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Democracy Heading South: National Politics in the Shadow of Dixie Hardcover – April 26, 2001

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Who Built That: Awe-Inspiring Stories of American Tinkerpreneurs
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Editorial Reviews

From Publishers Weekly

Cochran, a native Georgian labor lawyer and professor of political science at Agnes Scott College, uses V.O. Key's 1949 classic, Southern Politics, as a blueprint for analyzing fundamental structural pathologies in contemporary American politics, which he does with chilling clarity. "Key argued that because Southern politics lacked strong, responsive parties, was based on a narrow electorate, and was designed to perpetuate white supremacy, Southern electoral institutions lacked the coherence, continuity, and accountability that could make Southern politics rational and democratic." Just as this politics hobbled the South's ability to become an industrial democracy, Cochran argues, its contemporary structural twin is crippling America's ability to become a postindustrial democracy, with policies shaping global market forces to serve the common good. "Specifically, the maladies of the Solid South included elections that ignored or blurred issues; weak, elitist and even demagogic leaders; a proclivity to avoid problems and coast along with the status quo; rampant corruption and policymaking by deals; voters who were confused and apathetic; an appallingly narrow electoral base, including low turnout among even those lucky enough to be enfranchised; a resulting tilt toward the elites, while the have-not majority got taken for a ride." Explaining this list's familiar ring, Cochran fuses insights from an impressive range of fields, tracing the interaction of money in politics with historical processes of party realignment and carefully nuanced racial politics to produce a poorly aligned national two-party system that bears many one-party characteristics. Attentive to differences as well as similarities between the Old South and American politics today, Cochran's argument is subtle yet sweeping, profound yet almost self-evident once his powerfully coherent picture is completed.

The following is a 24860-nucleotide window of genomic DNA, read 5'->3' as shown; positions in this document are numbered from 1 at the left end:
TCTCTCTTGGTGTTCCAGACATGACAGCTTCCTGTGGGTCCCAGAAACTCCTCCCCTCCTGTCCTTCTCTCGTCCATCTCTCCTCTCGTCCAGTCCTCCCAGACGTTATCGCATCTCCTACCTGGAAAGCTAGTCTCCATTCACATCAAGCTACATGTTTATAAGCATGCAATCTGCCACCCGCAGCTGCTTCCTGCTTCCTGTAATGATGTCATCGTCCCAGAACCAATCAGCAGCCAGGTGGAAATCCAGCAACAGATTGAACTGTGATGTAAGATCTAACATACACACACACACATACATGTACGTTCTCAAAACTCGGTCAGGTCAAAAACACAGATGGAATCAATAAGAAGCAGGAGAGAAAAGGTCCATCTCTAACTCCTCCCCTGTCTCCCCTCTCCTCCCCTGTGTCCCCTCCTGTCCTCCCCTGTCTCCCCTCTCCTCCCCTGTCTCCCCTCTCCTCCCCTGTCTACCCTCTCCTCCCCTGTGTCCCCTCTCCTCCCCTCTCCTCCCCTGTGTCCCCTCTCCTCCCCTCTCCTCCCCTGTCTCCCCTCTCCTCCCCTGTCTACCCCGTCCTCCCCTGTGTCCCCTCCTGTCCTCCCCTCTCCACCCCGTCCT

Copyright 2001 Cahners Business Information, Inc.

From Booklist

Cochran, an attorney and political scientist and a Georgia native who now teaches at Agnes Scott College in that state, argues that U.S. politics increasingly resembles the politics of the pre-civil-rights "solid" South,^B and that's not good for democracy. It's not the birthplaces of current leaders or their political values that concern Cochran. He's more interested in our movement toward the "solid" South political structures classically described by V. O. Key: "lack of meaningful party competition, low levels of popular participation, and an emphasis on racial conflict to the detriment of economic issues." Cochran describes the system that dominated southern politics into the 1960s, discusses the "convergence" of national and southern politics over recent decades, and then analyzes the consequences of this convergence for government's ability to solve national problems. A final chapter draws a parallel between the nation's efforts to adjust to globalization and the South's "traumatic transition from an agricultural to an industrial and urban society" and suggests political reforms that could move national political structures away from "Dixification" and toward participation and accountability. Mary Carroll